NSW's top cop says both police and gun owners have a responsibility to stop weapons being stolen after figures showed a near-doubling in firearms theft over the past decade.
Lobby group Gun Control Australia this week released data obtained under freedom of information laws showing some 1700 guns were stolen in 2007/08 and that jumped to almost 3300 in 2016/17.
During the decade the total number of guns stolen Australia-wide was nearly 27,000.
In NSW, gun theft increased from 410 in the 2007/08 financial year to 761 in 2016/17.
Commissioner Mick Fuller says NSW and Australia had some of the strongest gun laws in the world.
"What's key is that we get around every year and audit the security of these firearms to make sure that they are being stored as per legislative requirements," he told AAP in Sydney on Tuesday.
"We have a role to play and clearly the gun owners also have a role to play in this. It's certainly not in anyone's interest that guns get into the black market or the organised crime market."
GCA says the data reflects only a proportion of the true number due to under-reporting and the lack of a national database system to collate and trace stolen firearms.
GCA chair Samantha Lee says the illicit gun market is being fuelled by weapons stolen from legal owners.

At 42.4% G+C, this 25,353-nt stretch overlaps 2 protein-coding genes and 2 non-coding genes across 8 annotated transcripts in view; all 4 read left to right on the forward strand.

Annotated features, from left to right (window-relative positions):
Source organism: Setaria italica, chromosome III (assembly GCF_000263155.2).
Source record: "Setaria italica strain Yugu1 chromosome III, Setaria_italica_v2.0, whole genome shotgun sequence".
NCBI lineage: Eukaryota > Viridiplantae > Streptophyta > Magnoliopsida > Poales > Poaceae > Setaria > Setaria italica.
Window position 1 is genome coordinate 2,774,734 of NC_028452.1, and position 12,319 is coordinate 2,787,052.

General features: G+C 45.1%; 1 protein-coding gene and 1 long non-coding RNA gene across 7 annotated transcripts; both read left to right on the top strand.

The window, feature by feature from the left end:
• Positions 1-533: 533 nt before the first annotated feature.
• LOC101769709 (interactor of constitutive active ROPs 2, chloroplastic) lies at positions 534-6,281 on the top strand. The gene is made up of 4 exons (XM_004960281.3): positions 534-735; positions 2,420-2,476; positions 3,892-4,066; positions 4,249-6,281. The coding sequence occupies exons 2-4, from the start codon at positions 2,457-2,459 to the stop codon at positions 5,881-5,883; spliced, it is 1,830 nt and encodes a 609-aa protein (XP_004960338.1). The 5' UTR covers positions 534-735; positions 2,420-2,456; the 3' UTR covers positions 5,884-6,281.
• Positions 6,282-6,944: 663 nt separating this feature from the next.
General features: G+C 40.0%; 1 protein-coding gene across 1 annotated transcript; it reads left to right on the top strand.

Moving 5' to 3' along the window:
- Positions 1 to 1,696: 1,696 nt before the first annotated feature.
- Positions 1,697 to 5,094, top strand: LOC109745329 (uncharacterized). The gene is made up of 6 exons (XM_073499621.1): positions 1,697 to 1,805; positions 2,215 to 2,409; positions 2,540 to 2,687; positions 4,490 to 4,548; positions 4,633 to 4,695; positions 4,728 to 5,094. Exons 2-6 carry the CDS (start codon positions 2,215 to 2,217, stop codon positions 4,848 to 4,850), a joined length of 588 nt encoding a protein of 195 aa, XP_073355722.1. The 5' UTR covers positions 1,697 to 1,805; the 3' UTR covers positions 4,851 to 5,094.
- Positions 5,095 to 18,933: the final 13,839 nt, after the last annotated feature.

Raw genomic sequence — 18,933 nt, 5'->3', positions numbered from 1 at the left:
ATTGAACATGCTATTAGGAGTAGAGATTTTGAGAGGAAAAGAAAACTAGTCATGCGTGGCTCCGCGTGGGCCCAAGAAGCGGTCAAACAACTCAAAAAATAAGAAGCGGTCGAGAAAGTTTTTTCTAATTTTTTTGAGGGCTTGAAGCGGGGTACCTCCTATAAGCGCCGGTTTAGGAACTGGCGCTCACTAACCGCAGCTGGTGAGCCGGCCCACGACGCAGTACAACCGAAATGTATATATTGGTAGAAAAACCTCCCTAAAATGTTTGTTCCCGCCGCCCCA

"Gun theft is a product of inadequate storage requirements," she said in a statement.
"Poor storage will not only see an increase in gun theft but could potentially mean an increase in accidental injury or death and guns being used more widely in suicides."
The Shooting Industry Foundation of Australia believes there is a need to revisit the "outdated" paper-based systems that track guns across states and territories.
"A national, integrated digital system that shows in real time transactions relevant to firearms licensing, permitting and ownership is more than 20 years overdue," chief executive Rod Drew said in a statement.
The group has raised the matter with federal Home Affairs Minister Peter Dutton.
A report on organised crime released by the Australian Criminal Intelligence Commission in 2017 estimated there are more than 250,000 long-arm guns and 10,000 handguns in the illicit market.
A three-month amnesty in 2017 resulted in nearly 10,000 firearms and gun-related items being surrendered in NSW.